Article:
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A Native American Perspective

By Lois Two Bears, Survivor, Standing Rock Sioux Tribe

I believe that suicide is viewed differently among Native Americans in a way that suicide is definitely not "normal."  Native Americans do not like or want to talk about suicide believing that if you talk about suicide, you will cause a suicide to happen. Most do not want to talk about how that person died. Their cause of death is not really talked about.  I believe the families try to minimize their loved one's death by "covering it up" and saying their death was caused by an illness or something else. I've experienced a death by suicide where the family wanted horseback riders to lead the hearse in but community people didn't want that because they were saying that was "glorifying" suicide and so the family gave in to the negative remarks and didn't have the horseback riders. In our specific culture, the Sioux culture, I have never encountered any rituals regarding a death by suicide. But the stigma is definitely there. This includes how people talk about the family instead of approaching the family and asking how they are doing. And not talking about suicide and not saying the name of the person who died by suicide. I personally don't understand that because people do talk about any person that died "normally" and even saying their name. This doesn't make sense to me. Some religious leaders believe that if a person dies by suicide, their spirit roams the earth forever, lost, until the times comes when they were supposed to die, naturally, or by an illness. There are some Catholic priests,here on Standing Rock, who believe that people who died by suicide should not have a Catholic burial which I think is wrong but I believe that's part of the stigma.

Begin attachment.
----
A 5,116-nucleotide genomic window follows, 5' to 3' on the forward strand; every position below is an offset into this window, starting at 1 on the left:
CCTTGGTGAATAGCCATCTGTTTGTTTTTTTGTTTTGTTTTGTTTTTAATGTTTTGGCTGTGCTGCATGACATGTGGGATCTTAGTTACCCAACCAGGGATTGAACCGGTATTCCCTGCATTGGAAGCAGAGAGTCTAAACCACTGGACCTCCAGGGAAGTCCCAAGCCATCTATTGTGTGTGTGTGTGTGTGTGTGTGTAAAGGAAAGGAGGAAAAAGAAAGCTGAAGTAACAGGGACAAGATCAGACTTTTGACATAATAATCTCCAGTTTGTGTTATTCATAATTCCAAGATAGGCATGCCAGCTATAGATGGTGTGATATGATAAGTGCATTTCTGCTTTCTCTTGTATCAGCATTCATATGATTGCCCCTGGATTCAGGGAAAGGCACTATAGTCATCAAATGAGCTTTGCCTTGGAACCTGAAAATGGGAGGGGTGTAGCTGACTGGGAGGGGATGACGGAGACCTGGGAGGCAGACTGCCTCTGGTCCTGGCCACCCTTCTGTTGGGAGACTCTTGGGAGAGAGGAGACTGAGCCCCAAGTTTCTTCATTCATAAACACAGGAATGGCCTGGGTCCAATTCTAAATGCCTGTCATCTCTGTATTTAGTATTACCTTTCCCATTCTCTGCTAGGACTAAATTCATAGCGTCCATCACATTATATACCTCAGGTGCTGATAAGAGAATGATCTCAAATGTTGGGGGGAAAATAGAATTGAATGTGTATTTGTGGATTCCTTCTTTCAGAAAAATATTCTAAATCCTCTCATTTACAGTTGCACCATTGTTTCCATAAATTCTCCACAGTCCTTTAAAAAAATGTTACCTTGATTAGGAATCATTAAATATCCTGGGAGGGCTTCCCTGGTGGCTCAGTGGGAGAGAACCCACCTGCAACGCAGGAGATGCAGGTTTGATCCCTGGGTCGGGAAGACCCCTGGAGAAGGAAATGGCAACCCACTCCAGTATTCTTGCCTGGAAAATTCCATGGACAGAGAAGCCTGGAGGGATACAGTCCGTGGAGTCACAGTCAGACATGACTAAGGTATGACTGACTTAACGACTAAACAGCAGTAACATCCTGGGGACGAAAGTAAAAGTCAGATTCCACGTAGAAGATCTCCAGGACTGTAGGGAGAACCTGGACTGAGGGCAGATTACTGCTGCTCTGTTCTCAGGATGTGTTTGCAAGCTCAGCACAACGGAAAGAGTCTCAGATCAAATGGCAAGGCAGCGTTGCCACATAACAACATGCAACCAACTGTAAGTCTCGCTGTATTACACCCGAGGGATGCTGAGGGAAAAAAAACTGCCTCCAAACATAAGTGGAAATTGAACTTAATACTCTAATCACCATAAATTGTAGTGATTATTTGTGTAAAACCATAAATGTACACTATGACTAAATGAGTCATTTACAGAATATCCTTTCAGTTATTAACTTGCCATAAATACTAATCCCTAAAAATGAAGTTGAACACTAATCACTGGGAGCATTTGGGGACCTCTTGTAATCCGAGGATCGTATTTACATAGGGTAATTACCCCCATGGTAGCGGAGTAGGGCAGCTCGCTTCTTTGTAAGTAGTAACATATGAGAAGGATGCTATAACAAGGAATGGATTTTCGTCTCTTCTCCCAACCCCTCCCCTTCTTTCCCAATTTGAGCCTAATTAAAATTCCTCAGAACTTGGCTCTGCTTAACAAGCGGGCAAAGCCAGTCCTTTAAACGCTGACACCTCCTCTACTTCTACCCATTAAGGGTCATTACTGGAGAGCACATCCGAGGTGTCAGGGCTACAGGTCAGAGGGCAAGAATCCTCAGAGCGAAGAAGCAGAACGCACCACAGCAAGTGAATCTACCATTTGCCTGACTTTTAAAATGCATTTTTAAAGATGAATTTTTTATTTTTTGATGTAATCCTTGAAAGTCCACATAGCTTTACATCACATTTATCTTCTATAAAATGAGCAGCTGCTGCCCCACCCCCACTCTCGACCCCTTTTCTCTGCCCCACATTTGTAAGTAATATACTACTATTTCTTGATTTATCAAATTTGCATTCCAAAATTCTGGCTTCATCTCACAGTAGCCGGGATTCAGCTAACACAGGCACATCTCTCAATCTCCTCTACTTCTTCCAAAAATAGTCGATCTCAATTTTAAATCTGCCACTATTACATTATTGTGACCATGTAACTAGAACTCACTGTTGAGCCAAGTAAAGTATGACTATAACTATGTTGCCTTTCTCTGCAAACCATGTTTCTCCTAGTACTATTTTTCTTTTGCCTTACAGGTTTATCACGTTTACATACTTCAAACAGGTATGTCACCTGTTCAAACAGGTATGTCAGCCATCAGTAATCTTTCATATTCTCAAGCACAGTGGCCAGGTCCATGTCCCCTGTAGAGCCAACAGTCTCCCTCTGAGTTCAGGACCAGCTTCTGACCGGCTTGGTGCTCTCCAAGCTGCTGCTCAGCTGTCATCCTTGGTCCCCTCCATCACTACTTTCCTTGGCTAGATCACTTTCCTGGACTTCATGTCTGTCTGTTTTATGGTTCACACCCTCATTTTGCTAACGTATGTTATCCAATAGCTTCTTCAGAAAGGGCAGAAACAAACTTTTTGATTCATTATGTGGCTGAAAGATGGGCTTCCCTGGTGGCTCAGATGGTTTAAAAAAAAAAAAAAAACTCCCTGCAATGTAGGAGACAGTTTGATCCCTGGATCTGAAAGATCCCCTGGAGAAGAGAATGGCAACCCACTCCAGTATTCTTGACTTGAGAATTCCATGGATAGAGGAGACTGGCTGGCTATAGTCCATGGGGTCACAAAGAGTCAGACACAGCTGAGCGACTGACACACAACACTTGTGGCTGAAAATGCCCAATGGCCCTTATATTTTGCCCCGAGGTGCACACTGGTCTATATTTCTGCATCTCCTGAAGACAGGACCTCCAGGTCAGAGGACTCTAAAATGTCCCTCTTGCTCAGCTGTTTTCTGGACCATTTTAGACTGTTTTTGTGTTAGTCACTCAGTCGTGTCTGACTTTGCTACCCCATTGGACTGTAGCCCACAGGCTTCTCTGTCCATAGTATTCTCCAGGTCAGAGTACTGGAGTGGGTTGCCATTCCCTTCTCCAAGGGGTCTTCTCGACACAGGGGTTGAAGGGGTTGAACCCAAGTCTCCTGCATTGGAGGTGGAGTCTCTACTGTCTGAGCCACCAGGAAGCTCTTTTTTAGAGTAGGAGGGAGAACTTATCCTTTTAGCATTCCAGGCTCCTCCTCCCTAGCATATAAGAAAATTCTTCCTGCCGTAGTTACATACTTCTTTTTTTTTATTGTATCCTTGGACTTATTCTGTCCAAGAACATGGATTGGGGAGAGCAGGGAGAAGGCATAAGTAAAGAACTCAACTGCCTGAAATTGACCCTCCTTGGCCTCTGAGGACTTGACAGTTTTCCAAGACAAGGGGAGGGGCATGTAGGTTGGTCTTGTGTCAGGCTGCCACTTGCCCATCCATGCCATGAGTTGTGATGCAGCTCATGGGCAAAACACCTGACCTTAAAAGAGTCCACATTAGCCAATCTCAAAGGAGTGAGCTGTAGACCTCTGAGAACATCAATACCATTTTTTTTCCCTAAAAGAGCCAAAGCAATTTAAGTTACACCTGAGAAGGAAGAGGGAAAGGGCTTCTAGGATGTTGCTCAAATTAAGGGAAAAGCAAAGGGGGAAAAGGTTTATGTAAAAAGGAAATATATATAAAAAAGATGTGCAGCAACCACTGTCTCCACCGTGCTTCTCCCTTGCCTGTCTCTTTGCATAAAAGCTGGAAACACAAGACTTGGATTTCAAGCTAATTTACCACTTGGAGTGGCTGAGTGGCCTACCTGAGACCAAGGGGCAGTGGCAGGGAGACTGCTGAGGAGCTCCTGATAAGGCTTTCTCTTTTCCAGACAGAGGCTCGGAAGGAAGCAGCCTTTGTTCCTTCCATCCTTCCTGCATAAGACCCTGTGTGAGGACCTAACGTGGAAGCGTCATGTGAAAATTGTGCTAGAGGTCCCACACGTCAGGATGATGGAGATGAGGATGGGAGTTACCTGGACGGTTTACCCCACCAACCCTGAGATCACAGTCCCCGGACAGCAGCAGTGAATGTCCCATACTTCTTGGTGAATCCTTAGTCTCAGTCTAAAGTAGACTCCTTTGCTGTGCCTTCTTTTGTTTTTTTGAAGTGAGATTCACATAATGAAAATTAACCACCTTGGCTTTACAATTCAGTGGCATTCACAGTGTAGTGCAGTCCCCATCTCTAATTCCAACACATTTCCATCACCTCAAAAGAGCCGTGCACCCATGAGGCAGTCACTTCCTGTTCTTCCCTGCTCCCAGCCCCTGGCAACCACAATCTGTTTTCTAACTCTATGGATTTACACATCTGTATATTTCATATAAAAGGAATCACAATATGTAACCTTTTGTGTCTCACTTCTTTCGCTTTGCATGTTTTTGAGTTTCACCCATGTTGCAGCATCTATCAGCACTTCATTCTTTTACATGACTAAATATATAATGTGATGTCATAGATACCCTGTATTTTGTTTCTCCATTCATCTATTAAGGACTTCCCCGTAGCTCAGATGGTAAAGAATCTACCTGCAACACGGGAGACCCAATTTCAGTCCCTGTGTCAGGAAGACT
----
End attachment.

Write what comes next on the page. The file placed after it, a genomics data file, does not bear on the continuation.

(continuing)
I have been affected by suicide. My son, Brad, who was 16 at the time of his death, died by suicide in 2001.  It's been ten years but it only seems like yesterday. My life has definitely changed by his death. I love my surviving children even more and constantly worry about them, even though they are grown and have lives of their own. This includes my grandchildren. 

I truly believe my son came to visit me through a butterfly on a day which was supposed to be his 18th birthday. And it seems every time I think of my son, missing him, a butterfly appears! I find that truly amazing!

Comments

07/22/2018 at 9:09 PM
Kim
Lenny, so nicely said. It’s just our time. Broken beyond repair.
06/25/2016 at 11:25 AM
Lenny
having people who love you and frienda cannot change one's mind about suicide.once one's mind is made up there is no turning back.something is broken inside of us beyond repair.whether it be our mind or Soul or our heart.do people who commit suicide truly did not mean to hurt their loved ones.but we are hurting beyond repair.we ourselves are tired of hurting. Or hurting our loved ones in one aspect or another.it is no one's fault. It is just our time.
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